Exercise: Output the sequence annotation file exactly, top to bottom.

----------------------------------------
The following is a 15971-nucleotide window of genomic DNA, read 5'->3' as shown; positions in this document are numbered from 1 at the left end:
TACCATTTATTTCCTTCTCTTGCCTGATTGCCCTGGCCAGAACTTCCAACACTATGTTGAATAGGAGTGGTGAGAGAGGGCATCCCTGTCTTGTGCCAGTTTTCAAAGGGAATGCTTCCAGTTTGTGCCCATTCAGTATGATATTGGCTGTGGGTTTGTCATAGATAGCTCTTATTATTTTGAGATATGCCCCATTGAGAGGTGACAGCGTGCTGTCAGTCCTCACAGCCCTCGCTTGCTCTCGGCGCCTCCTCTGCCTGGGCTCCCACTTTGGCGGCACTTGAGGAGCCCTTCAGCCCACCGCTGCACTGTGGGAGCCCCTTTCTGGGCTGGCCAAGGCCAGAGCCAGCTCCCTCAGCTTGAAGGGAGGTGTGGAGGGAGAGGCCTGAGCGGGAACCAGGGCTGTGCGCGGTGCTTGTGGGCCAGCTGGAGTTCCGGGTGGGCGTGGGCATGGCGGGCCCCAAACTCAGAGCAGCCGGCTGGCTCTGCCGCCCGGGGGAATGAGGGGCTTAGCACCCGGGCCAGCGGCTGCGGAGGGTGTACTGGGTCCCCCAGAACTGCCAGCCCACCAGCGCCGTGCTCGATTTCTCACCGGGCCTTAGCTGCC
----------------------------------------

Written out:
The following is a 15971-nucleotide window of genomic DNA, read 5'->3' as shown; positions in this document are numbered from 1 at the left end:
TACCATTTATTTCCTTCTCTTGCCTGATTGCCCTGGCCAGAACTTCCAACACTATGTTGAATAGGAGTGGTGAGAGAGGGCATCCCTGTCTTGTGCCAGTTTTCAAAGGGAATGCTTCCAGTTTGTGCCCATTCAGTATGATATTGGCTGTGGGTTTGTCATAGATAGCTCTTATTATTTTGAGATATGCCCCATTGAGAGGTGACAGCGTGCTGTCAGTCCTCACAGCCCTCGCTTGCTCTCGGCGCCTCCTCTGCCTGGGCTCCCACTTTGGCGGCACTTGAGGAGCCCTTCAGCCCACCGCTGCACTGTGGGAGCCCCTTTCTGGGCTGGCCAAGGCCAGAGCCAGCTCCCTCAGCTTGAAGGGAGGTGTGGAGGGAGAGGCCTGAGCGGGAACCAGGGCTGTGCGCGGTGCTTGTGGGCCAGCTGGAGTTCCGGGTGGGCGTGGGCATGGCGGGCCCCAAACTCAGAGCAGCCGGCTGGCTCTGCCGCCCGGGGGAATGAGGGGCTTAGCACCCGGGCCAGCGGCTGCGGAGGGTGTACTGGGTCCCCCAGAACTGCCAGCCCACCAGCGCCGTGCTCGATTTCTCACCGGGCCTTAGCTGCC